Assembly Speaker Robin Vos, R-Rochester, has emerged as the most powerful Republican in state government after the midterm election. Here’s how he got there:
1850s: Relatives settle in Racine County, where they work as dairy farmers.
1968: Born in the city of Burlington in Racine County.
1986: Graduates from Burlington High School.
1989-1991: Attends UW-Whitewater, and is appointed a student representative on the UW Board of Regents by Tommy Thompson. While there his roommate is future White House chief of staff Reince Priebus. He graduates with a double major in political science and public relations.
1991: Works as a legislative assistant for state Rep. Jim Ladwig from Racine County. Also works for Bonnie Ladwig, Jim’s successor.
1994: Named congressional district director for Republican U.S. Rep. Mark Neumann.
1994: Elected a Racine County Board Supervisor, serving for 10 years.
1996: Purchases Rojos Popcorn in Burlington.
2004: Meets second wife Samantha Schmitt during the George W. Bush campaign. They marry in California in August 2008.
June 2004: Announces intent to run for the Assembly District 63 seat. He runs unopposed, winning the seat in November.
August 2005: Leads Republican lawmakers in calling for halving the gas tax from Sept. 1 to Dec. 31 as part of a gas tax holiday.
November 2006: Holds his Assembly seat by defeating Democrat Tim Daley.
2007: Votes to create the nonpartisan Government Accountability Board.
June 2008: Endorses Republican presidential candidate Sen. John McCain.
November 2008: Wins another two-year term defeating Democrat Linda Flashinski.
November 2010: After winning an uncontested race for his seat, named a co-chairman of the Legislature’s powerful Joint Finance Committee.
February-May 2011: Becomes a key player during debate of Gov. Scott Walker’s controversial budget repair bill, later known as Act 10, which severely weakened public sector unions.
2011: Named American Legislative Exchange Council state chairman for Wisconsin, and helps push an ALEC sponsored voter ID law through the Assembly. Co-sponsors a bill repealing same-day voter registration.
2012: Authors and helps pass a bill that would change the recall law to limit its use to crimes and malfeasance. The legislation dies in the Senate.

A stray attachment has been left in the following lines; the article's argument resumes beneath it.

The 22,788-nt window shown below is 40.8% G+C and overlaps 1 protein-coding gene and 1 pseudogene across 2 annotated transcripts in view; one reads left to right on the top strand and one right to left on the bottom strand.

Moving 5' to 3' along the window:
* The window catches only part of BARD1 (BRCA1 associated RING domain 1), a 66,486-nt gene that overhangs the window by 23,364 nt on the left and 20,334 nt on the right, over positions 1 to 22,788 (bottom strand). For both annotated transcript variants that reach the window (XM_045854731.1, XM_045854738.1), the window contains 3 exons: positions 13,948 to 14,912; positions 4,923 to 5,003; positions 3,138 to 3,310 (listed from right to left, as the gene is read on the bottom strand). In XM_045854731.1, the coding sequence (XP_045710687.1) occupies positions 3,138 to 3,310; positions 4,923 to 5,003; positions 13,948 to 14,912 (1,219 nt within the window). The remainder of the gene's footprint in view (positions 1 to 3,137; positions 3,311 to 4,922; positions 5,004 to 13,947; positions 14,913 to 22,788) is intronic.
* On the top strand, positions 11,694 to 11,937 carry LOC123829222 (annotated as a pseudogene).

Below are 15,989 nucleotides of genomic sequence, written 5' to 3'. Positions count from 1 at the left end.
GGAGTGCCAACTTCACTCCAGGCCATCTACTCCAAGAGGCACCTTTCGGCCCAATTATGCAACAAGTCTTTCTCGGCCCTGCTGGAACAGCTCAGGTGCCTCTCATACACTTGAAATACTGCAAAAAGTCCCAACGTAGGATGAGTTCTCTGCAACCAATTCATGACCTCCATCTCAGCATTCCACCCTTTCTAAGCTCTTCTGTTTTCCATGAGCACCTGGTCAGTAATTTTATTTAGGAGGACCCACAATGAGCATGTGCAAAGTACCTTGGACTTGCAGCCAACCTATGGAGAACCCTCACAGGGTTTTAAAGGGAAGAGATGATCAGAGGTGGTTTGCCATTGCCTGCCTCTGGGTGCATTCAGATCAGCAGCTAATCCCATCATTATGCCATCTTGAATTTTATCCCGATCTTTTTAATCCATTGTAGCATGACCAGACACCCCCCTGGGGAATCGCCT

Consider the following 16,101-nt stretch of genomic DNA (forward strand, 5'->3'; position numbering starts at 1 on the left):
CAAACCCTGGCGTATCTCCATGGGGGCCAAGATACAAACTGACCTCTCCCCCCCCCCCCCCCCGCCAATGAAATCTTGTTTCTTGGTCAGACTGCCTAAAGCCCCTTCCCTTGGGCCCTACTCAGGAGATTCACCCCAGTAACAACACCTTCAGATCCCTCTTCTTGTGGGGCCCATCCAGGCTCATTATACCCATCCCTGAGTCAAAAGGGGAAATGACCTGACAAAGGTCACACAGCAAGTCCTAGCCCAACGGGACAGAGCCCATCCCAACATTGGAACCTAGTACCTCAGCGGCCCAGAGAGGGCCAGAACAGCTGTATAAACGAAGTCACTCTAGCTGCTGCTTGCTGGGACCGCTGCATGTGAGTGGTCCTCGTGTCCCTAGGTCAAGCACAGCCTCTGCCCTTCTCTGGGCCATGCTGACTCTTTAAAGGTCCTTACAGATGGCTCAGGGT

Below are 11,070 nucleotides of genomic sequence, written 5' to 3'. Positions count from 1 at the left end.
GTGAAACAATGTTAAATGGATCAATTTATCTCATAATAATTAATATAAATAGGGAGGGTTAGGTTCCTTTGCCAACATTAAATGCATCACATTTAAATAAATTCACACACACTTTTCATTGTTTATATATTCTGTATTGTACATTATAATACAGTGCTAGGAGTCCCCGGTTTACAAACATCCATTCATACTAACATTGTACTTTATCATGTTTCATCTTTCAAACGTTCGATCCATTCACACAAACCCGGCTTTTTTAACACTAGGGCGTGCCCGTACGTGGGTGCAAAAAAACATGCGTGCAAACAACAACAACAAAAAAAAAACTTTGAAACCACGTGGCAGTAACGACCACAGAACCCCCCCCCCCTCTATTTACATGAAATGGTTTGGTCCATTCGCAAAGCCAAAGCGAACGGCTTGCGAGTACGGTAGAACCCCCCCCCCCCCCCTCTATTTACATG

August 2012: Legally separates from wife, agreeing to pay her $250,000 over five years plus other expenses in exchange for her not speaking publicly about their marriage and not changing her Facebook marital status until after the 2012 election.
October 2012: Racine County Sheriff’s Department investigates a voter fraud complaint against his estranged wife who lived in Idaho. The complaint is dismissed because “she was out of the state for temporary purposes with an intent to return.”
November 2012: After winning re-election over Democrat Kelley Albrecht, is named speaker of the Assembly by a unanimous voice vote.
December 2012: As incoming Assembly Speaker appoints Democrats to co-lead two of the body’s 44 standing committees.
March 2014: Calls for removal of state Rep. Bill Kramer, R-Waukesha, amid sexual harassment allegations.
October 2014: Says Kevin Kennedy, head of Wisconsin’s elections agency, has to go.
November 2014: Defeats Bryn Biemeck in the Republican primary, and is re-elected to another term, defeating Democrat Andy Mitchell in the general election.
July 2015: In the face of withering criticism, is forced to retreat from a provision he drafted and added to the state budget that would have gutted the state’s open records law.
February 2016: Pushes his school voucher proposal, that limits the amount of property taxes school districts can raise.
2016 presidential primary: Endorses Florida Sen. Marco Rubio for president. After Rubio drops out of race, endorses Texas Sen. Ted Cruz.
November 2016: Defeats Democrat Andy Mitchell in the Assembly District 63 election.
February 2017: Uses taxpayer money to charter state plane and fly with two other Republican lawmakers to Ohio.
August 2017: Takes a free trip with lobbyists to London paid for by the conservative GOPAC Education Fund.
September 2017: After attending a leadership summit in France paid for by the National Conference of State Legislatures, marries Michelle Litjens, a former state lawmaker, in Italy.
October 2017: Apologizes for calling three Republican senators “terrorists” after they struck a last-second budget deal with Walker.
December 2017: Along with Republican legislative leaders, calls for the resignations of state Elections and Ethics officials.
April 2018: Announces he will not run for the 1st Congressional District seat vacated by Paul Ryan.
November 2018: After defeating Democrat Joel Jacobsen, reveals effort to curtail the governor’s powers during a lame-duck session, before Gov.-elect Tony Evers takes office.
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